German nationalism in Austria

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A blue cornflower, the symbol of the pan-Germanist movement in Austria

German nationalism (German: Deutschnationalismus) is a political ideology and historical current in Austrian politics. It arose in the 19th century as a nationalist movement amongst the German-speaking population of the Austro-Hungarian Empire. It favours close ties with Germany, which it views as the nation-state for all ethnic Germans, and the possibility of the incorporation of Austria into a Greater Germany.

Over the course of Austrian history, from the Austrian Empire, to Austria-Hungary, and the First and the Second Austrian Republics, several political parties and groups have express pan-German nationalist sentiment. National liberal and pan-Germanist parties have been termed the "Third Camp" (German: Drittes Lager) of Austrian politics, as they have traditionally been ranked behind mainstream Catholic conservatives and socialists.[1][2] The Freedom Party of Austria, a far-right political party with representation in the Austrian parliament, has pan-Germanist roots.[3] After the Second World War, both pan-Germanism and the idea of political union with Germany were discredited by their association with Nazism, and by the rising tide of a civic Austrian national identity.

During the Imperial period[edit]

"And the German spirit will once heal the world". – A pan-Germanist stamp of the German Schools Society

Within the context of rising ethnic nationalism during the 19th century in the territories of the multi-ethnic Austrian Empire, the "German National Movement" (German: Deutschnationale Bewegung) sought the creation of a Greater Germany, along with the implementation of anti-semitic and anti-clerical policies, in an attempt entrench the German ethnic identity.[4] Starting with the revolutions of 1848, many ethnic groups under imperial rule, including the Czechs, Italians, Croats, Slovenes, and Poles, amongst others, demanded political, economic and cultural equality. Traditionally, the German-speaking population of the Empire enjoyed societal privileges dating back to the reign of Empress Maria Theresa and Joseph II. German was considered the lingua franca of the Empire, and Empire's elite consisted primarily of German-speakers.[5] The struggle between the many ethnic groups of the Empire and German-speakers defined the social and political landscape of the Empire from the 1870s, after the Compromise of 1867, which granted renewed sovereignty to the Kingdom of Hungary, until the dissolution of the Empire after the First World War. After the unification of the what was known as "Lesser Germany" under Prussian stewardship in 1871, German-speakers in the Empire felt that they had been excluded from the German nation-state whilst other ethnicities within the Empire were tearing at its fabric.[6] Conflict between Germans and Czechs grew particularly tense in 1879, when minister-president Viscount Taaffe left the German Liberal Party (German: Deutschliberale Partei) out of the government of Cisleithania. This party was considered the main representative of the German-speaking middle class, and as such, the German National Movement went on to accuse the Party of not fighting for the rights of German-speakers within the Empire. The "German Schools Society" (German: Deutscher Schulverein) was formed in 1880 to protect German-language schools in parts of the Empire where German speakers were a minority. It promoted the establishment of German-language schools in communities where public funding was used for non-German schools.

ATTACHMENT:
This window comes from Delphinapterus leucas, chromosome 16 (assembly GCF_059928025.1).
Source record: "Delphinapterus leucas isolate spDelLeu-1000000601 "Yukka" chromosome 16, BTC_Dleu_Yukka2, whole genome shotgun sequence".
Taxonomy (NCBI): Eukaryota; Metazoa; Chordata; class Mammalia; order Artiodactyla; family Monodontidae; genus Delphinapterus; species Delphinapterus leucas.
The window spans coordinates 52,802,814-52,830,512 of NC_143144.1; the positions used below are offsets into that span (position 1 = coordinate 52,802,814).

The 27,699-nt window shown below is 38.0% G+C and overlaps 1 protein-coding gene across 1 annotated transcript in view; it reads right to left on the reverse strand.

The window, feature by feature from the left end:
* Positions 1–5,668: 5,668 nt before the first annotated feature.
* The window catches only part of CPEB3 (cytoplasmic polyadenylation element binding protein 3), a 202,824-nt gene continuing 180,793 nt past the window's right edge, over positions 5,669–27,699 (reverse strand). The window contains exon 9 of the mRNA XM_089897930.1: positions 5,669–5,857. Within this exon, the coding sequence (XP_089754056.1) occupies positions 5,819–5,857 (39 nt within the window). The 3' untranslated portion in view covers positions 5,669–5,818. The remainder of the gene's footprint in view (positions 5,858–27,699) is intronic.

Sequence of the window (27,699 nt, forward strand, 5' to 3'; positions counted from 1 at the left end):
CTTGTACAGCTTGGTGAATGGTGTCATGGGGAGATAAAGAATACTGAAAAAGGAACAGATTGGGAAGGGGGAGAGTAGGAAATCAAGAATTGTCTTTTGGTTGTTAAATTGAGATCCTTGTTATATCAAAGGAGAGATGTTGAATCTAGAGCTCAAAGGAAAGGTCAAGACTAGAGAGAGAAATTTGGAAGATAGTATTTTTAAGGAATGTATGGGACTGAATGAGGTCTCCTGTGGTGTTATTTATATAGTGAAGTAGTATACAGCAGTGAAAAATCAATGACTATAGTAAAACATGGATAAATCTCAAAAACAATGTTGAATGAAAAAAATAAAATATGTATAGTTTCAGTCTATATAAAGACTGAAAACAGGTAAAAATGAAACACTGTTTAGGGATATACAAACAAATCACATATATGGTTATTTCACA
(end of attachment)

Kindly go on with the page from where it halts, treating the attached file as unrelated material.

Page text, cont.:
Georg von Schönerer: radical pan-Germanist, and founder of the Pan-German Society

A consortium of German nationalist groups and intellectuals published the Linz Program in 1882, which demanded the recognition of German predominance in the Empire, along with complete Germanization of the Empire. This manifesto was signed by the radical German nationalist Georg von Schönerer, Vienna's populist, pro-Catholic and royalist mayor Karl Lueger, and the Jewish social democrat Victor Adler.[7] The diverse signatories of the Linz manifesto split ideologically after Schönerer revised it to add an "Aryan paragraph" in 1885.[8]